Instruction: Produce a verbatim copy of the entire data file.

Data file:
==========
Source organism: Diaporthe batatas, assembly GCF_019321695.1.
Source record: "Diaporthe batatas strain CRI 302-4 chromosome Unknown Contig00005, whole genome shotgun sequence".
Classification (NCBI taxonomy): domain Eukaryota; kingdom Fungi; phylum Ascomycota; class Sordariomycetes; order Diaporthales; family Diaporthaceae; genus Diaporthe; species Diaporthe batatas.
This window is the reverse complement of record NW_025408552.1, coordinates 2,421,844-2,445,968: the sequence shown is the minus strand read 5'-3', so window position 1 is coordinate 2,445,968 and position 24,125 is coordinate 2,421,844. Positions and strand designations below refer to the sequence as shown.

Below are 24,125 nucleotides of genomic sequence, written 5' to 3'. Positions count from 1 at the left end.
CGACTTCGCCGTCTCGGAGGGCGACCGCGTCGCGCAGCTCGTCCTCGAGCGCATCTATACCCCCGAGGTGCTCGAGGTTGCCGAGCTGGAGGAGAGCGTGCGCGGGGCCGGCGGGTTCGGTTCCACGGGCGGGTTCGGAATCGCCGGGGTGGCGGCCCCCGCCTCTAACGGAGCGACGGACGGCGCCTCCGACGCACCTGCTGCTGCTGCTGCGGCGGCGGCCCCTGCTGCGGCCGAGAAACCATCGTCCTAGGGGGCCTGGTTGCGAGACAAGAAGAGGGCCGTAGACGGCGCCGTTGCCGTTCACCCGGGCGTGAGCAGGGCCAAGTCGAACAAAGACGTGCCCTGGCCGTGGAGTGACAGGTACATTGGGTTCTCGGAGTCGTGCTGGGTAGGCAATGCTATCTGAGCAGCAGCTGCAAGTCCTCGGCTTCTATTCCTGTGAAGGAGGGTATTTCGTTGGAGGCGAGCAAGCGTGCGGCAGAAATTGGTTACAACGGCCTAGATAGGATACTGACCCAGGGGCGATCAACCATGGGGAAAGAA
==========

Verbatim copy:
Source organism: Diaporthe batatas, assembly GCF_019321695.1.
Source record: "Diaporthe batatas strain CRI 302-4 chromosome Unknown Contig00005, whole genome shotgun sequence".
Classification (NCBI taxonomy): domain Eukaryota; kingdom Fungi; phylum Ascomycota; class Sordariomycetes; order Diaporthales; family Diaporthaceae; genus Diaporthe; species Diaporthe batatas.
This window is the reverse complement of record NW_025408552.1, coordinates 2,421,844-2,445,968: the sequence shown is the minus strand read 5'-3', so window position 1 is coordinate 2,445,968 and position 24,125 is coordinate 2,421,844. Positions and strand designations below refer to the sequence as shown.

Below are 24,125 nucleotides of genomic sequence, written 5' to 3'. Positions count from 1 at the left end.
CGACTTCGCCGTCTCGGAGGGCGACCGCGTCGCGCAGCTCGTCCTCGAGCGCATCTATACCCCCGAGGTGCTCGAGGTTGCCGAGCTGGAGGAGAGCGTGCGCGGGGCCGGCGGGTTCGGTTCCACGGGCGGGTTCGGAATCGCCGGGGTGGCGGCCCCCGCCTCTAACGGAGCGACGGACGGCGCCTCCGACGCACCTGCTGCTGCTGCTGCGGCGGCGGCCCCTGCTGCGGCCGAGAAACCATCGTCCTAGGGGGCCTGGTTGCGAGACAAGAAGAGGGCCGTAGACGGCGCCGTTGCCGTTCACCCGGGCGTGAGCAGGGCCAAGTCGAACAAAGACGTGCCCTGGCCGTGGAGTGACAGGTACATTGGGTTCTCGGAGTCGTGCTGGGTAGGCAATGCTATCTGAGCAGCAGCTGCAAGTCCTCGGCTTCTATTCCTGTGAAGGAGGGTATTTCGTTGGAGGCGAGCAAGCGTGCGGCAGAAATTGGTTACAACGGCCTAGATAGGATACTGACCCAGGGGCGATCAACCATGGGGAAAGAA